Christofias: "Turkey Must Recognise Cyprus, Respect Territorial Inte


Financial Mirror
July 08, 2009

— "Melkonian school should continue" —

— "Melkonian school should continue" —

President Demetris Christofias concluded a two-day official visit
to Armenia, where he said after meetings with his counterpart Serzh
Sargsian that Cyprus-Armenia ties should be enhanced even further.

In an interview with the Azg daily newspaper in Yerevan, Christofias
said that "on a political level we have no issues. However, we need
greater coordination on other matters."

"There are weaknesses in our bilateral relations, particularly on
economic and cultural exchanges, as well as tourism. So, we have
decided to boost our efforts so that the relevant ministries on both
sides can prepare the necessary protocols," Christofias said.

"Our political ties are at a very high level, and on international
and regional policies, again we have common ground. We also have a
strong foundation as regards the common issues and problems we share."

Referring to his statements at the joint press conference in Yerevan,
where he said that negotiating with Turkey was complicated, because
Turkey was a complicated counterpart, Christofias told Azg, "that is
what we are trying to achieve. We do not have direct talks with Turkey,
because Turkey, unfortunately, does not want to talk with the Republic
of Cyprus, as it does not recognise our independence in violation of
international laws, and in particular European laws, as it aspires to
join the European Union but refuses to recognise an EU member state."

"Negotiations are taking place between the two community leaders. The
current Turkish Cypriot leader is is an old comrade and friend of
mine, Mr Talat. For years the Turkish Republican Party and Akel have
cooperated. Since 1977 it was agreed that we would strive towards
a unified federal state. I regret to say that Talat has become the
community leader but his policy is directed by Ankara. Naturally, I
must be understanding, but there are limits which he has passed. So
we have met difficulties in the negotiations, as Ankara wants a
confedaration and the Greek Cypriot community cannot accept that."

"However, our talks continue. I am doing my best to persuade Talat
to return to our common policy and to find common language to solve
the Cyprus problem. But somebody must also persuade Turkey. The UN
and the EU must make it clear that Ankara is obliged to recognise
the Republic of Cyprus and respect our independence and territorial
integrity. And Mr Talat must be allowed to talk freely with us in
order to reach a solution desired by everyone."

As regards Ankara’s regional ambitions, Christofias said that "Turkey
tries to present itself as the peacemaker in the Caucusus and with
peace initiatives. Time will tell if these are to be believed. I am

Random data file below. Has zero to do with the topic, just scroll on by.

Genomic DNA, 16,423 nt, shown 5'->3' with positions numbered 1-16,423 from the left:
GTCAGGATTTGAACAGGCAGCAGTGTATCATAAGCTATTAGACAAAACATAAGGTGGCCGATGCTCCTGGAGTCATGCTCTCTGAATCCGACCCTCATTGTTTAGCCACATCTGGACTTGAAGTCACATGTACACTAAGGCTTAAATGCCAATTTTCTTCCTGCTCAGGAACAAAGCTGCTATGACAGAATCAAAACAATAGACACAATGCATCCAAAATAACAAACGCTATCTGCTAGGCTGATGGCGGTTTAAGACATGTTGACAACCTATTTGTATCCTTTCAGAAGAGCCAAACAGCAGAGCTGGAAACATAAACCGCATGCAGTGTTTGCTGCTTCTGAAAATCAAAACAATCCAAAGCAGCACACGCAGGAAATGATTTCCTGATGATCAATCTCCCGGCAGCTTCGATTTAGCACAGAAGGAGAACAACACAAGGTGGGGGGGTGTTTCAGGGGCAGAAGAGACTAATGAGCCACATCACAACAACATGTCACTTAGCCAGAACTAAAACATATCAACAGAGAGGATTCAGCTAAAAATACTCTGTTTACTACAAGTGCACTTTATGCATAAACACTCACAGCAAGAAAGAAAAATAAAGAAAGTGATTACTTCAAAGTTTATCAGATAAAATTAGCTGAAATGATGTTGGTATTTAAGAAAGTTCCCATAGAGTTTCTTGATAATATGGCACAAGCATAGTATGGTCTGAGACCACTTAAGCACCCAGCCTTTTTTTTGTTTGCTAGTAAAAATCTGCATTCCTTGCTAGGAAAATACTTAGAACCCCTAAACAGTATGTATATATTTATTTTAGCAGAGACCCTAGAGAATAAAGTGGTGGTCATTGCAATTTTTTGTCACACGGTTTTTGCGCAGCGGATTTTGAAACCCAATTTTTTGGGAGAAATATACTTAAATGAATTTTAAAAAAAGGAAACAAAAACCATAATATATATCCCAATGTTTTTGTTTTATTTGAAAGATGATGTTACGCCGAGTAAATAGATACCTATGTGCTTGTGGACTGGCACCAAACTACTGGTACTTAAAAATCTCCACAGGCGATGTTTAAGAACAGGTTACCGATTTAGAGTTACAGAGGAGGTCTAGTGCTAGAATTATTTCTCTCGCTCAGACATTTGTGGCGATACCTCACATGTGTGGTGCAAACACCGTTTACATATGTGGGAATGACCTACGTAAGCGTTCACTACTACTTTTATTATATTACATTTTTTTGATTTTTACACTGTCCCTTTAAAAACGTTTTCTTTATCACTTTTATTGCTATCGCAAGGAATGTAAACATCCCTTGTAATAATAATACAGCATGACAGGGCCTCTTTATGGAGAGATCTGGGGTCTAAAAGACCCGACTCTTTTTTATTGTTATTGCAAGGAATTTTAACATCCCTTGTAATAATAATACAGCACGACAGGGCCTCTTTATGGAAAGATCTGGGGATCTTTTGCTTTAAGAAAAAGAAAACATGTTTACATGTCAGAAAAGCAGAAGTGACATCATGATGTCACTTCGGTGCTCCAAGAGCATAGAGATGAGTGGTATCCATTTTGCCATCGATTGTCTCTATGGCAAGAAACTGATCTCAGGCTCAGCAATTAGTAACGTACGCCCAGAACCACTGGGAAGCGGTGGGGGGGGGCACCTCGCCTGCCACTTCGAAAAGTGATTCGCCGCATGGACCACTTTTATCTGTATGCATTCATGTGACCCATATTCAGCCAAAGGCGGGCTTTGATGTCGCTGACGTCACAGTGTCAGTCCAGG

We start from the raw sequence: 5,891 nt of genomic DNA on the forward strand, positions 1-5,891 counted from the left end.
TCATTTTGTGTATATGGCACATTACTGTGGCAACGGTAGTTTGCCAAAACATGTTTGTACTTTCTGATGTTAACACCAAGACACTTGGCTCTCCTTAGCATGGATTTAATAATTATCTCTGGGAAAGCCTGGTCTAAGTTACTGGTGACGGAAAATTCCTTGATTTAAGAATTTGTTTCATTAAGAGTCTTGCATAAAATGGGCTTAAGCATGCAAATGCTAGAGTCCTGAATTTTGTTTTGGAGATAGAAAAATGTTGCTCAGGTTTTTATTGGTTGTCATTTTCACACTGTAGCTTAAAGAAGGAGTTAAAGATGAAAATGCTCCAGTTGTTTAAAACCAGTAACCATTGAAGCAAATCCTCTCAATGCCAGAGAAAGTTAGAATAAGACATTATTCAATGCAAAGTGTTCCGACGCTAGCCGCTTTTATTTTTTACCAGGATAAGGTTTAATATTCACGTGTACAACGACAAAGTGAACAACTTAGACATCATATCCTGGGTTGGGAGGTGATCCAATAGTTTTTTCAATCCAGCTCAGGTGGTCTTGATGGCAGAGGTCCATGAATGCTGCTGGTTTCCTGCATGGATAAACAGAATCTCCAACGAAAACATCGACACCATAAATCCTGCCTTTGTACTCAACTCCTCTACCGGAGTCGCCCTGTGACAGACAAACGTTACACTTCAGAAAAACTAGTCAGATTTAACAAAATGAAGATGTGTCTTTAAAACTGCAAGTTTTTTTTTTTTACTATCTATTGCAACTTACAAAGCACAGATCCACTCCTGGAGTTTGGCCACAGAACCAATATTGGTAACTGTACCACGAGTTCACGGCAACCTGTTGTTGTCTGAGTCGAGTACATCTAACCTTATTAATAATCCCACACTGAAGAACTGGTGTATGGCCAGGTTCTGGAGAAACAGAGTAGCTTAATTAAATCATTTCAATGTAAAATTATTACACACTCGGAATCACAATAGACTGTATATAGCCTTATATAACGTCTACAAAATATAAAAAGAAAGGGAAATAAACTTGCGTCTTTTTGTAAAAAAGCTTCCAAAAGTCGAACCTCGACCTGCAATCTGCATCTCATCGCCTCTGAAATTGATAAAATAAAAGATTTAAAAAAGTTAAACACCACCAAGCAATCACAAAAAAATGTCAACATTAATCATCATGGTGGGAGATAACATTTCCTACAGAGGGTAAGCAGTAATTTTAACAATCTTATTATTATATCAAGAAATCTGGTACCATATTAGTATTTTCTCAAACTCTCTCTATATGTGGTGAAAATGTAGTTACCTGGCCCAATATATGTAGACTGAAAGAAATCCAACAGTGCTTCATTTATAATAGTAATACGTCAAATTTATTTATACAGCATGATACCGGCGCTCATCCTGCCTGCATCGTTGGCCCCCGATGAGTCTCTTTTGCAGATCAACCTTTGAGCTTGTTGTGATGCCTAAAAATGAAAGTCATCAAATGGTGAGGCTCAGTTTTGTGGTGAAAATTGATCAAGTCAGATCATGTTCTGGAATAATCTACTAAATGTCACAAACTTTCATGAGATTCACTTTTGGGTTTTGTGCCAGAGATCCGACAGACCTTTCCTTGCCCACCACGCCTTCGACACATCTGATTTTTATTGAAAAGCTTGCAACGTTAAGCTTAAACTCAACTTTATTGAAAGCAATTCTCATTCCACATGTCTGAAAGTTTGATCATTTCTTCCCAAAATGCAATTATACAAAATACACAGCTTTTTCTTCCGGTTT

cautious, having my own experience with Turkey."

"For example, President Serzh Sargsian took the initiative to
meet with the Turkish president and proposed a normalisation of
relations. Despite its initial agreement, Turkey did not sign the
relative protocol and started putting new conditions. I think Turkey
is playing a strategic game. From our experience, we managed a few
days ago to open a new chapter on a common crossing point (Lymnitis),
near which lies a Turkish military camp. They asked the U.N. to allow
family members to visit the camp, to which I agreed. But after that
they started setting new conditions, leading to complications on a
matter we had agreed on ten months ago."

Melkonian proposal On the issue of the Melkonian school in Nicosia,
Christofias was asked about the AGBU’s intentions to sell the land,
and the majority of Armenians wanting to reopen the school.

"We are in the middle, when it is difficult to say anything to either
side. This is a very sensitive issue for Cyprus and the Armenians
living there, because the Melkonian has been a distinguished school,
thousands of young Armenians have received their education there,
which has been of a high standard."

"For the Armenians of Cyprus, it is a matter of national pride. And
we understand the feelings of our fellow Armenian Cypriots."

"We are in favour of seeing the Melkonian continue its existence,
this is our policy. This is our feeling as well. On the other hand,
we are not the owners. The owner is in the United States and we
cannot force them, or confiscate that property. We do not want to
see a conflict among Armenians. The owning company’s representatives
came from the U.S. and I received them, and listened to them. But I
only listened. I did not promise anything, because any decision we
take must respect the wishes of the Armenian public."

"This is a complicated issue and complicated problem. We say that we
are ready to solve the complex Cyprus problem through peaceful means
and I hope that we can find the way to solve this issue as well through
dialogue, for the benefit of Armenians of Cyprus, Lebanon, Armenia and
the whole world. And this we must do as soon as possible as the school
has already been leased for two years to our government for another
school that had construction problems. There are other solutions as
well and I hope that very soon you will hear some good news.

"And ‘good news’ means, and I hope it will be good news, that it will
satisfy the Armenians who are extremely sensitive about this matter."